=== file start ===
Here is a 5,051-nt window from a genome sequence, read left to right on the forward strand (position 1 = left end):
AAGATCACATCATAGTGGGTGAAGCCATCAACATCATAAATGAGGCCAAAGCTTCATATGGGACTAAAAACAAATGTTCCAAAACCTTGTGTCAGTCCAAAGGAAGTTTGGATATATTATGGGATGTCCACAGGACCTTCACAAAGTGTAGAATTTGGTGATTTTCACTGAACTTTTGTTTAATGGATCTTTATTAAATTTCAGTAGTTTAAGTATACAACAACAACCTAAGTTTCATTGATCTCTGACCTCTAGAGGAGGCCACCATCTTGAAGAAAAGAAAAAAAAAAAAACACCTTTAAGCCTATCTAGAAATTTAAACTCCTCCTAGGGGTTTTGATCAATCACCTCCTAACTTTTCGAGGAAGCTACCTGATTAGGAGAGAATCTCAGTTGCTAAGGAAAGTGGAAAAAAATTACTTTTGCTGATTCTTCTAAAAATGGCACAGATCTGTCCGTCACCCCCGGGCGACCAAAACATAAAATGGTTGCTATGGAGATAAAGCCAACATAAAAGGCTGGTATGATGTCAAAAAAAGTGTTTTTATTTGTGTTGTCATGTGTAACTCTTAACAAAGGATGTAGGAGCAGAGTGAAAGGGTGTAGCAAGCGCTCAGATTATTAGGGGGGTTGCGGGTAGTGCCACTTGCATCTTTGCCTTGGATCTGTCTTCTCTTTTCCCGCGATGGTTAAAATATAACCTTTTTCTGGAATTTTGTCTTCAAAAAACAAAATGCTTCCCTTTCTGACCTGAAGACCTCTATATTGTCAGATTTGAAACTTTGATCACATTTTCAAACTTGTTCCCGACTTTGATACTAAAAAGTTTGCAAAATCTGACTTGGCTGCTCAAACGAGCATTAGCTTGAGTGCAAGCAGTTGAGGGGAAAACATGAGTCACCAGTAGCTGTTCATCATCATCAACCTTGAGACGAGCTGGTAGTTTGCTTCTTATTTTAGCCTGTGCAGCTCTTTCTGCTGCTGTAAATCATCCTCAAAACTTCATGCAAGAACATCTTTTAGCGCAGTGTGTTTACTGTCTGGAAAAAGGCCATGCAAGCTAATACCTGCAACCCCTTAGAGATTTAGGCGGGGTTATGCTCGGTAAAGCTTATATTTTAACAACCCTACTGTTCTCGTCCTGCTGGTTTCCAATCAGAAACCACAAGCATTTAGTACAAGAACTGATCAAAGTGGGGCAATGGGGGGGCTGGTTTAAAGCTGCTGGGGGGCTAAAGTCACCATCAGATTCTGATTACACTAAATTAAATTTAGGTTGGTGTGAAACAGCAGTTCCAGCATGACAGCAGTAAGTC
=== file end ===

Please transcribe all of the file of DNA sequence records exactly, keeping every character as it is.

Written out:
Here is a 5,051-nt window from a genome sequence, read left to right on the forward strand (position 1 = left end):
AAGATCACATCATAGTGGGTGAAGCCATCAACATCATAAATGAGGCCAAAGCTTCATATGGGACTAAAAACAAATGTTCCAAAACCTTGTGTCAGTCCAAAGGAAGTTTGGATATATTATGGGATGTCCACAGGACCTTCACAAAGTGTAGAATTTGGTGATTTTCACTGAACTTTTGTTTAATGGATCTTTATTAAATTTCAGTAGTTTAAGTATACAACAACAACCTAAGTTTCATTGATCTCTGACCTCTAGAGGAGGCCACCATCTTGAAGAAAAGAAAAAAAAAAAAACACCTTTAAGCCTATCTAGAAATTTAAACTCCTCCTAGGGGTTTTGATCAATCACCTCCTAACTTTTCGAGGAAGCTACCTGATTAGGAGAGAATCTCAGTTGCTAAGGAAAGTGGAAAAAAATTACTTTTGCTGATTCTTCTAAAAATGGCACAGATCTGTCCGTCACCCCCGGGCGACCAAAACATAAAATGGTTGCTATGGAGATAAAGCCAACATAAAAGGCTGGTATGATGTCAAAAAAAGTGTTTTTATTTGTGTTGTCATGTGTAACTCTTAACAAAGGATGTAGGAGCAGAGTGAAAGGGTGTAGCAAGCGCTCAGATTATTAGGGGGGTTGCGGGTAGTGCCACTTGCATCTTTGCCTTGGATCTGTCTTCTCTTTTCCCGCGATGGTTAAAATATAACCTTTTTCTGGAATTTTGTCTTCAAAAAACAAAATGCTTCCCTTTCTGACCTGAAGACCTCTATATTGTCAGATTTGAAACTTTGATCACATTTTCAAACTTGTTCCCGACTTTGATACTAAAAAGTTTGCAAAATCTGACTTGGCTGCTCAAACGAGCATTAGCTTGAGTGCAAGCAGTTGAGGGGAAAACATGAGTCACCAGTAGCTGTTCATCATCATCAACCTTGAGACGAGCTGGTAGTTTGCTTCTTATTTTAGCCTGTGCAGCTCTTTCTGCTGCTGTAAATCATCCTCAAAACTTCATGCAAGAACATCTTTTAGCGCAGTGTGTTTACTGTCTGGAAAAAGGCCATGCAAGCTAATACCTGCAACCCCTTAGAGATTTAGGCGGGGTTATGCTCGGTAAAGCTTATATTTTAACAACCCTACTGTTCTCGTCCTGCTGGTTTCCAATCAGAAACCACAAGCATTTAGTACAAGAACTGATCAAAGTGGGGCAATGGGGGGGCTGGTTTAAAGCTGCTGGGGGGCTAAAGTCACCATCAGATTCTGATTACACTAAATTAAATTTAGGTTGGTGTGAAACAGCAGTTCCAGCATGACAGCAGTAAGTC